A 72-year-old man with fluid overload

Publication
Article
Cardiology Review® OnlineMay 2007
Volume 24
Issue 5

A 72-year-old physically active man with a history of coronary artery disease and wellcontrolled hypertension developed gradual shortness of breath, initially with outdoor exertional physical activities and later with more usual activities. He also developed mild ankle and leg edema during the same time.

A 72-year-old physically active man with a history of coronary artery disease and well-controlled hypertension developed gradual shortness of breath, initially with outdoor exertional physical activities and later with more usual activities. He also developed mild ankle and leg edema during the same time. He had no orthopnea, paroxysmal nocturnal dyspnea, or chest pain. His vital signs were normal, and he had no signs of heart failure except for mild lower extremity edema. He had normal sinus rhythm, no cardiomegaly on chest x-ray, and a left ventricular ejection fraction of 25%. A nuclear stress test showed mild myocardial ischemia not amenable to surgical interventions.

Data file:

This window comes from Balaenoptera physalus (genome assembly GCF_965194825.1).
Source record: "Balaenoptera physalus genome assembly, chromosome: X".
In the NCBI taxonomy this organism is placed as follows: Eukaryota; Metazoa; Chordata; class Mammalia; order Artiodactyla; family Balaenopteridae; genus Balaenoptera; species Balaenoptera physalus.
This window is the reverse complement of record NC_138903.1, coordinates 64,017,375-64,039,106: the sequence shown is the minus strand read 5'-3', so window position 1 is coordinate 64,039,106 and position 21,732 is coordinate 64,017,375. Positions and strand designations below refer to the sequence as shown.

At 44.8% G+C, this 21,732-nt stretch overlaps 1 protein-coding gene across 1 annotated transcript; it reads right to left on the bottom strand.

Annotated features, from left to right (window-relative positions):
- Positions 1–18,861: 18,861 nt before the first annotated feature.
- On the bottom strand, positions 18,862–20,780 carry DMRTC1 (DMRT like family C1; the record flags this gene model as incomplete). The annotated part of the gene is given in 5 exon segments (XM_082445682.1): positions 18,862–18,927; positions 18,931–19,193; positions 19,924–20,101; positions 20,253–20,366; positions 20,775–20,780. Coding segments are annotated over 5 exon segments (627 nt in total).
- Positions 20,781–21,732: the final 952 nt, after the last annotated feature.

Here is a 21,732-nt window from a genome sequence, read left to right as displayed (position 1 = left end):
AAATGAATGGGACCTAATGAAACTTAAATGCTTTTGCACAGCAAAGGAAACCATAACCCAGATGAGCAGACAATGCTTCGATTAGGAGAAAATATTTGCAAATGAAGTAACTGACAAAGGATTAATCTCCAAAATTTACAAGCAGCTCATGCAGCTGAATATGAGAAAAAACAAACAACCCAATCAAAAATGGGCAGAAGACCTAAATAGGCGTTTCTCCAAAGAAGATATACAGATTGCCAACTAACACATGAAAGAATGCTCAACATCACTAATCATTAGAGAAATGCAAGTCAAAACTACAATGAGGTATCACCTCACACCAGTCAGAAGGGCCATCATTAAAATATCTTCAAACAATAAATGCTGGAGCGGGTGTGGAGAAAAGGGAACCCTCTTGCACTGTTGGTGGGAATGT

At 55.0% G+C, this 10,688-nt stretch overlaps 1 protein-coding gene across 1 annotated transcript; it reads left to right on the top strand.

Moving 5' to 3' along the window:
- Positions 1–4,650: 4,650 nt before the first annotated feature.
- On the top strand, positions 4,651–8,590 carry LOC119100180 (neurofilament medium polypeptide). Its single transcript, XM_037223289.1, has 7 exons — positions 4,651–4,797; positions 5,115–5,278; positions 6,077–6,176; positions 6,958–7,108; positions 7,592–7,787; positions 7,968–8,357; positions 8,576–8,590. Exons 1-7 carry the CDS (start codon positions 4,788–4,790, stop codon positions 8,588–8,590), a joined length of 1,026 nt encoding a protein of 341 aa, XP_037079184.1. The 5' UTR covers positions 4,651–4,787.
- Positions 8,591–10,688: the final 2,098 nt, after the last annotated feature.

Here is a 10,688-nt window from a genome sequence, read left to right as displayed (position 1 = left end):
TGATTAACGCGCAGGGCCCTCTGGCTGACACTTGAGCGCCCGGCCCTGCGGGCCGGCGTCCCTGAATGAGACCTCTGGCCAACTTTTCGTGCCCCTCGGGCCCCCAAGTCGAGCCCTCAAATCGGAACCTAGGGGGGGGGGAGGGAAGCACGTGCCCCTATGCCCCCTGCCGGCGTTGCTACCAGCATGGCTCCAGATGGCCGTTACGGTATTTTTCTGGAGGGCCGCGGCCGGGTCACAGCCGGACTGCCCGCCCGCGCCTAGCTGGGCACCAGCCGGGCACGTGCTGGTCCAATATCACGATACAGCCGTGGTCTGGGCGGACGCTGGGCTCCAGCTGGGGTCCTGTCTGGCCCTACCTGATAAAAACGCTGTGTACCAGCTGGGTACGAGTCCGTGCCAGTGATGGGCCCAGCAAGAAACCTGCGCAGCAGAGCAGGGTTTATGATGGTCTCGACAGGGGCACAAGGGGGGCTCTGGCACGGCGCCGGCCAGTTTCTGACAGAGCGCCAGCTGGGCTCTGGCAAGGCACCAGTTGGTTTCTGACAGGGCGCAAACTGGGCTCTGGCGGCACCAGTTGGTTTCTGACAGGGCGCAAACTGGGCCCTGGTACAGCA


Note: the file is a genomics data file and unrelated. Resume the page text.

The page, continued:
The patient was started on enalapril (Vasotec) 2.5 mg twice a day, carvedilol (Coreg) 3.125 mg twice a day, and furosemide (Lasix) 20 mg/ day. Several weeks later, his symptoms improved, and the diuretic was discontinued. The patient was advised to restrict his salt intake, check his weight daily, and take furosemide 20 mg/day as needed if he gained 2 to 3 pounds over 2 to 3 days. He has remained symptom free and stable on this regimen for more than 2 years.

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